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Op-Ed: Obama dodges lame-duck weakness through healthcare spending

While this kind of pessimism is always in fashion in modern politics, it misses the fact that on a variety of healthcare-related initiatives, bipartisan cooperation is already in the works.

In his 2016 budget proposal, Obama made some significant requests on behalf of scientific research, including an initiative aimed at winning the fight against cancer. The Precision Medicine Initiative, unveiled shortly after the State of the Union, is a costly, long-term new program that combines the latest genetic research, with an ongoing national program for linking up healthcare data, to finally produce a cure for cancer in its many deadly forms.

Nestled in this $215 million program was a $5 million allotment purposed for improving the interoperability and security of health data networks. This is not a challenge unique to the Precision Medicine Initiative—it is a critical aspect of an existing program, known as Meaningful Use, which is bringing Electronic Health Records (EHR) into hospitals and small health clinics across the country.

Meaningful Use has been controversial since it first became law, but the new Republican majority has shown no interest in axing the program. Rather, broad bipartisan efforts have aimed at massaging its implementation to ensure success.

This alone should quell concerns about whether Republican support for science is real or just lip-service. Bringing EHR platforms into care centers is expected to improve healthcare outcomes and reduce costs—again, popular bipartisan goals. Preserving the spirit of Meaningful Use by tweaking its application is a good sign that cooperation is both possible and probable.

The Precision Medicine Initiative builds on this very program, aimed at making personalized healthcare a standard model of future care-delivery, starting with gene-based cancer treatment. If the full value of Obama’s proposed research budget doesn’t make it, cuts are unlikely to come from the allocation for data security upgrades. Those are necessary with or without a new cure for cancer.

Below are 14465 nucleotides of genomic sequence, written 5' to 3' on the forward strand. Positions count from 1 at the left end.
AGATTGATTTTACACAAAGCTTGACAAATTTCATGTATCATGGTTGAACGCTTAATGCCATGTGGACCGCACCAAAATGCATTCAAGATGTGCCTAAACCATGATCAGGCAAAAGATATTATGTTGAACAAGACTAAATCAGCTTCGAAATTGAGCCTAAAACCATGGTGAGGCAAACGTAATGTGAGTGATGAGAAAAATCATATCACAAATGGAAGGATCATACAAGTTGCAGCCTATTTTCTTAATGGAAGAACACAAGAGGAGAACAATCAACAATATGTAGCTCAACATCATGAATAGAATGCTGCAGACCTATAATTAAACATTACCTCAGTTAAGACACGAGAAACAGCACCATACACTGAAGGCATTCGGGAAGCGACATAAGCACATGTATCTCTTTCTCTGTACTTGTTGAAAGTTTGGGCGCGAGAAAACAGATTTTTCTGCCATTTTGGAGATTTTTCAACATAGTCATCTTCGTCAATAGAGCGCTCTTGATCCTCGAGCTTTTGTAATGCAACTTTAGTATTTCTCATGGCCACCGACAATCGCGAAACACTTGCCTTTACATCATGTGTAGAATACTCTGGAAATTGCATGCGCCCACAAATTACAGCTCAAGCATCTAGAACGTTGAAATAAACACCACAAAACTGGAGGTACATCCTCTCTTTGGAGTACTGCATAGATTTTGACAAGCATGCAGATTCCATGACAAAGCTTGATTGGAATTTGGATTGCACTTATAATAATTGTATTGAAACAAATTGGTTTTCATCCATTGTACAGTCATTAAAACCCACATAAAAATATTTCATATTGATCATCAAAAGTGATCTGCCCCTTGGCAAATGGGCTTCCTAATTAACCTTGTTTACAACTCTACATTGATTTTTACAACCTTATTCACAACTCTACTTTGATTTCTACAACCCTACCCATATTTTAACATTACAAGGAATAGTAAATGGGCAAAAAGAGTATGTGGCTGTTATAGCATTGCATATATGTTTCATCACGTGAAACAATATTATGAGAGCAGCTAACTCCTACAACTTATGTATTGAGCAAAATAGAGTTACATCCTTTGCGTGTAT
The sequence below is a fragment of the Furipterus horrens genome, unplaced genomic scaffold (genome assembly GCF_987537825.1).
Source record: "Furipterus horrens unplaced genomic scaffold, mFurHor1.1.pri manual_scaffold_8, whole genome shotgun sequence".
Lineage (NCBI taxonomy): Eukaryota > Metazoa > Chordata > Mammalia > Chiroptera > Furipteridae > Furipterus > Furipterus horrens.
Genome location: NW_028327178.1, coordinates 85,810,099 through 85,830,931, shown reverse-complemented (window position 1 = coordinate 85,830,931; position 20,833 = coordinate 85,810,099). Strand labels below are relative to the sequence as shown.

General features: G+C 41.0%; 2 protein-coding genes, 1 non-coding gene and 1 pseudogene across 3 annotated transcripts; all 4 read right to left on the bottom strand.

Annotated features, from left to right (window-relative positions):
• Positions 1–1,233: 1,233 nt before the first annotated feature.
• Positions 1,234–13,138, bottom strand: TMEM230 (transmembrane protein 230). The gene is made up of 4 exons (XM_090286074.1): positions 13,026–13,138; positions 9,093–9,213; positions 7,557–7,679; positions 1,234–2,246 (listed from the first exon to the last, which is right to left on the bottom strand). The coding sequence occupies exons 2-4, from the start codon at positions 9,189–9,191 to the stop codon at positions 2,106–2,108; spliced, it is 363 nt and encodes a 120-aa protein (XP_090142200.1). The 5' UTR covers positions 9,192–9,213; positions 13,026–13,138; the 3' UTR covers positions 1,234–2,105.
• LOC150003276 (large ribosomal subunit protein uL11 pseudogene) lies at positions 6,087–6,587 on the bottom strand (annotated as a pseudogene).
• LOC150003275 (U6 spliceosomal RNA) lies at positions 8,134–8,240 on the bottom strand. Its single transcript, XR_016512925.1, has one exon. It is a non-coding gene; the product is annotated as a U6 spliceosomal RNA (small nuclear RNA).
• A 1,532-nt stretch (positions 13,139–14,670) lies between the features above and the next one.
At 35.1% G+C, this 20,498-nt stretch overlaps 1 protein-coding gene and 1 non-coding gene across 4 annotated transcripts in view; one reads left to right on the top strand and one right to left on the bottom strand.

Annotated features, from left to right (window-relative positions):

Domestic health policy and national security are connected in Obama’s outline of his priorities for the remainder of his office. On the national security front—an area rife with friction throughout Obama’s presidency—healthcare science is providing another platform for agreement.

Obama’s strategies on everything from counter-terrorism to Russian aggression in Ukraine have highlighted partisan divides on security issues. But when the 2014 Ebola outbreak reached its peak, bi-partisan agreement sent a combination of military and public health officials to contain the disease and keep the situation from escalating.

Although the World Health Organization continues to report hundreds of new cases each week, international efforts to contain the outbreak are now focused less on containment, and more on eradicating the disease in the worst-affected countries. The international response to Ebola has clearly prevented it from reaching the worst-case scenario peaks experts warned about.

Even so, the outbreak demonstrated that global public health is, in fact, a national security concern—Obama said as much in the State of the Union (just after acknowledging the need for greater cyber security infrastructure). His point was virtually made for him when an American measles outbreak was traced to Disneyland, sending strong signs that international tourism—alongside growing anti-vaccination trends—was responsible for kicking off the infection.

Both parties recognize that fighting fires is less effective than preventing such emergencies; for its faults, the wars in Afghanistan and Iraq at least demonstrate the principles (if not the results) of such an awareness.
Since international trade is unlikely to subside, security policy will have to account for the health risks that come along with a global economy. The response to the Ebola outbreak shows Congress is not totally paralyzed by ideological divides.

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